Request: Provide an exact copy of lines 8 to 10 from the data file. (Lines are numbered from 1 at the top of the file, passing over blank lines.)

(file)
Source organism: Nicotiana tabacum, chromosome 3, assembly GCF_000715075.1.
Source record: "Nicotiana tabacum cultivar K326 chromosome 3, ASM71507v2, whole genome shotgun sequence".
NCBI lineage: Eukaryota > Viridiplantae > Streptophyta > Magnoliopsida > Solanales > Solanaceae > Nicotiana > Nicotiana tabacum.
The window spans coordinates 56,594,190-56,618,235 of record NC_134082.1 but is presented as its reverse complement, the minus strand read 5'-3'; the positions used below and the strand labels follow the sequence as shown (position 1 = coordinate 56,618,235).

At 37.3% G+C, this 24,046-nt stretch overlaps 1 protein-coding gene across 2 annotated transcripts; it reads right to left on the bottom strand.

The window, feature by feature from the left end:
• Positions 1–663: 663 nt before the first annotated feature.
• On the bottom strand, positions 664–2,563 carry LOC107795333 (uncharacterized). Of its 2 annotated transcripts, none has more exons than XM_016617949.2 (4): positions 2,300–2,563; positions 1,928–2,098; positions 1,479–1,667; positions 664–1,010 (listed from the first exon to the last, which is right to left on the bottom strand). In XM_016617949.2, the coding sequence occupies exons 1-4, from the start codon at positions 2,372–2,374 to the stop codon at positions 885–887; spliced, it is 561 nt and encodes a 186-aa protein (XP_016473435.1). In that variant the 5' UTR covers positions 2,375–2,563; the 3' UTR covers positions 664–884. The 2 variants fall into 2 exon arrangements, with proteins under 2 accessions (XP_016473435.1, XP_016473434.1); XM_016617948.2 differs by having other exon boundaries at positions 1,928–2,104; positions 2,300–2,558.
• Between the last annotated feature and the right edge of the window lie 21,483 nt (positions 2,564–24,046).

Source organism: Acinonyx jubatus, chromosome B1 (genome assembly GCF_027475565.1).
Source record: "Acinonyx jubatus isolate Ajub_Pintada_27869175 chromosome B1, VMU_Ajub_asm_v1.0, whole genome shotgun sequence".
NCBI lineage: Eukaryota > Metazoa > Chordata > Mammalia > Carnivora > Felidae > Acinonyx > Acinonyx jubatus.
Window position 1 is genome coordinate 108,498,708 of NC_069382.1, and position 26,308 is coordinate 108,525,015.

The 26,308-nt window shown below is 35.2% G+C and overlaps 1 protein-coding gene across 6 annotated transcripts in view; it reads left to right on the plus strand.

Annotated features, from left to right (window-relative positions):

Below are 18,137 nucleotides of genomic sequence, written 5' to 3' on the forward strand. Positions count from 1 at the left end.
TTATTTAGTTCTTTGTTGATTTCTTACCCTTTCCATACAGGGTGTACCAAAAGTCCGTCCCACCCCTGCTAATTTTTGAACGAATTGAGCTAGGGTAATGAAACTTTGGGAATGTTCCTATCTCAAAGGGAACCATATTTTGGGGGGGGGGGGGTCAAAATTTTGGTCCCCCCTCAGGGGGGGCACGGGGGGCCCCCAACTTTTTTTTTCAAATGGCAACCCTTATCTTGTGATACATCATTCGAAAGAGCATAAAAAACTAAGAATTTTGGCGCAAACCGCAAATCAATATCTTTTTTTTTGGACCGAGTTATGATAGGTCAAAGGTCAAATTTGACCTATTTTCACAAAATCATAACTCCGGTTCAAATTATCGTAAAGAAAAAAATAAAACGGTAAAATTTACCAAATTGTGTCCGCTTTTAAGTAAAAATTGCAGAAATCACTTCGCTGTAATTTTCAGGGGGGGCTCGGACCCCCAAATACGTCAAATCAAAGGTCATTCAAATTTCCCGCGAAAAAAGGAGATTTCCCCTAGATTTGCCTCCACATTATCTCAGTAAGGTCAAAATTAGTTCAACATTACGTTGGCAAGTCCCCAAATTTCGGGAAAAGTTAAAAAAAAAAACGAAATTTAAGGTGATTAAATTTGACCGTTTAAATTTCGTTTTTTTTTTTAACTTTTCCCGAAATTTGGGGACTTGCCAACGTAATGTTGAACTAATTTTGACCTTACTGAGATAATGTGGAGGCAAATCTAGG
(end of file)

• On the bottom strand, positions 664–2,563 carry LOC107795333 (uncharacterized). Of its 2 annotated transcripts, none has more exons than XM_016617949.2 (4): positions 2,300–2,563; positions 1,928–2,098; positions 1,479–1,667; positions 664–1,010 (listed from the first exon to the last, which is right to left on the bottom strand). In XM_016617949.2, the coding sequence occupies exons 1-4, from the start codon at positions 2,372–2,374 to the stop codon at positions 885–887; spliced, it is 561 nt and encodes a 186-aa protein (XP_016473435.1). In that variant the 5' UTR covers positions 2,375–2,563; the 3' UTR covers positions 664–884. The 2 variants fall into 2 exon arrangements, with proteins under 2 accessions (XP_016473435.1, XP_016473434.1); XM_016617948.2 differs by having other exon boundaries at positions 1,928–2,104; positions 2,300–2,558.
• Between the last annotated feature and the right edge of the window lie 21,483 nt (positions 2,564–24,046).

Source organism: Acinonyx jubatus, chromosome B1 (genome assembly GCF_027475565.1).